Integrations use cases
Read time: 6 minutes
Last edited: Sep 29, 2023
This guide provides three example use cases showing how LaunchDarkly integrations can solve common problems within your organization. In addition to these, LaunchDarkly provides integrations with integrated development environment (IDE) connectors, workflow management tools, and more. To learn about all of our available integrations, read Integrations.
Three common use cases are:
- Keeping your teams informed about flag changes
- Diagnosing flag-related performance changes
- Automating application performance management
For an overview of available LaunchDarkly integrations, read About LaunchDarkly integrations.
Keeping different teams within your organization informed about the various projects and services you are building, releasing, and supporting can be a challenge. The more projects your organization manages, the harder it is for multiple teams to track what everyone is working on.
LaunchDarkly chat integrations help solve this problem by keeping your teams informed about flag changes in targeted chat channels.
To use this guide, you need:
When someone updates a flag, either directly in LaunchDarkly or through the chat app, the app can send a notification of the change to any channel subscribed to updates for that flag. You can use filters to send notifications to a project channel about a specific subset of flags.
For example, imagine you're working on a project to update the checkout flow on your website. You can set up project-specific notifications in a project-specific Slack channel.
- In LaunchDarkly, tag all your flags related to the project with
- In Slack, create a channel called
/launchdarkly subscribe [-t <checkout_flow>]in the text bar.
- Click Send. A confirmation message appears.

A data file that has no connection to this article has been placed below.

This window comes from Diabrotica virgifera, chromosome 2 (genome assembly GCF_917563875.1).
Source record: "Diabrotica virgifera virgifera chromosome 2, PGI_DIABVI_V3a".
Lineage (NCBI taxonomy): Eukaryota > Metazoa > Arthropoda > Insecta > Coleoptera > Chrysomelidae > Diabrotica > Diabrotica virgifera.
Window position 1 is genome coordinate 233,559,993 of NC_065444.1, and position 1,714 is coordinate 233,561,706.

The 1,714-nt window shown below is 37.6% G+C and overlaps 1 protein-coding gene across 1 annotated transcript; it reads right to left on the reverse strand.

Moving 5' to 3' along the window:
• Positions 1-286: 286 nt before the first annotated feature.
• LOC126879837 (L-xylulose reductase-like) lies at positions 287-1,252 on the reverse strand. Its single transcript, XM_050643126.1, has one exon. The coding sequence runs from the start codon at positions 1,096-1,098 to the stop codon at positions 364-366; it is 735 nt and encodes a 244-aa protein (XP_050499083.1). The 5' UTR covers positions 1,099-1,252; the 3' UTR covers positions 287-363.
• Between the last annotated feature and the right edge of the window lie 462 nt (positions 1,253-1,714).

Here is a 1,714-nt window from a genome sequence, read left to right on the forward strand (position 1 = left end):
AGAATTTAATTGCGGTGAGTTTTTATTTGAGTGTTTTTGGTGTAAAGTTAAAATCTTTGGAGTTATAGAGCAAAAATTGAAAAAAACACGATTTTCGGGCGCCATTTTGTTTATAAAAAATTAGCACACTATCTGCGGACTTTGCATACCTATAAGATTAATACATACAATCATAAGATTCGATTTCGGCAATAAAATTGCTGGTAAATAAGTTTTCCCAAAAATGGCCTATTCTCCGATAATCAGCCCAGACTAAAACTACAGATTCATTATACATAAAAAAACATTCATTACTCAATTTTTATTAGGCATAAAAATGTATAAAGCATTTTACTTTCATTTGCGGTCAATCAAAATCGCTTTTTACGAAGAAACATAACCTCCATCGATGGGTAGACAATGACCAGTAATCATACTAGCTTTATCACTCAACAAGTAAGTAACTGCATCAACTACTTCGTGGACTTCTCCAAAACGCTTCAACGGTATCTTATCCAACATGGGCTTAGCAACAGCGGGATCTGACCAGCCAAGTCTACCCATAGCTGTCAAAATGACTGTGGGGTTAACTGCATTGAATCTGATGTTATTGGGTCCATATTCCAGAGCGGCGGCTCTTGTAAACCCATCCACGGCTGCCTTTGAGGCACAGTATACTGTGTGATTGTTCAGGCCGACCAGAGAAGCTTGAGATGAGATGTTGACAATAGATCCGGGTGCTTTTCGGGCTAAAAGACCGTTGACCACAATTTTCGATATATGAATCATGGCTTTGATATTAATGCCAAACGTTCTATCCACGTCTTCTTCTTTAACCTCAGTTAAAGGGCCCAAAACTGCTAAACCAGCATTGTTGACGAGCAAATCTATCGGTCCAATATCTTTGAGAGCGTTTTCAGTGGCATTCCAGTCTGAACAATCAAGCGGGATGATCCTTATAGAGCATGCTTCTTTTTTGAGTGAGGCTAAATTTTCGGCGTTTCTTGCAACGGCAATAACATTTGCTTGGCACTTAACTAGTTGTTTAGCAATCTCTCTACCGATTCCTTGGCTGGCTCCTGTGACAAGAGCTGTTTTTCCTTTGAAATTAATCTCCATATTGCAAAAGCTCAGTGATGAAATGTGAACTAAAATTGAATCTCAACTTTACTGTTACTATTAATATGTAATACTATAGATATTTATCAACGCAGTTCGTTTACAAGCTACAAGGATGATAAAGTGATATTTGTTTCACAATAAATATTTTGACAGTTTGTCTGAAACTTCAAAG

- Click Add subscription to channel or adjust your subscription if needed. To learn more about adjusting subscriptions in Slack, read Managing subscriptions.
Now, any time a change is made to a flag with the
checkout_flow tag in LaunchDarkly, LaunchDarkly sends a notification to the
#new-checkout-flow Slack channel.
You can set up multiple chat integrations with different policy filters. For example, in a general channel, you may want to send updates about all flag changes as a review method.
Using required approvals to sign off on any flag changes before they're made is one way to prevent mistakes. But you may decide that requiring an approval for every single flag change unnecessarily delays deployment. Instead, you can allow flag changes by default and use a
#feature-flag-review chat channel to quickly review all flag changes as they are made.
You can create a similar process in other apps. To learn how to set up chat integrations with policy filters in Microsoft Teams, read Setting up the Microsoft Teams integration.
You’re reviewing charts in your application performance management (APM) tool and notice an unusual result. Could the problem be related to a flag change? You can use APM tool integrations to help diagnose if performance changes or issues in your app are related to feature flag changes.
To use this guide, you need an APM tool event integration set up with one of the following:
- Elastic (ELK) Stack
- New Relic One
- Splunk Observability Cloud
Imagine you monitor your app performance using New Relic One. You notice on the Errors dashboard that you're receiving an increase in HTTP response code 500 errors.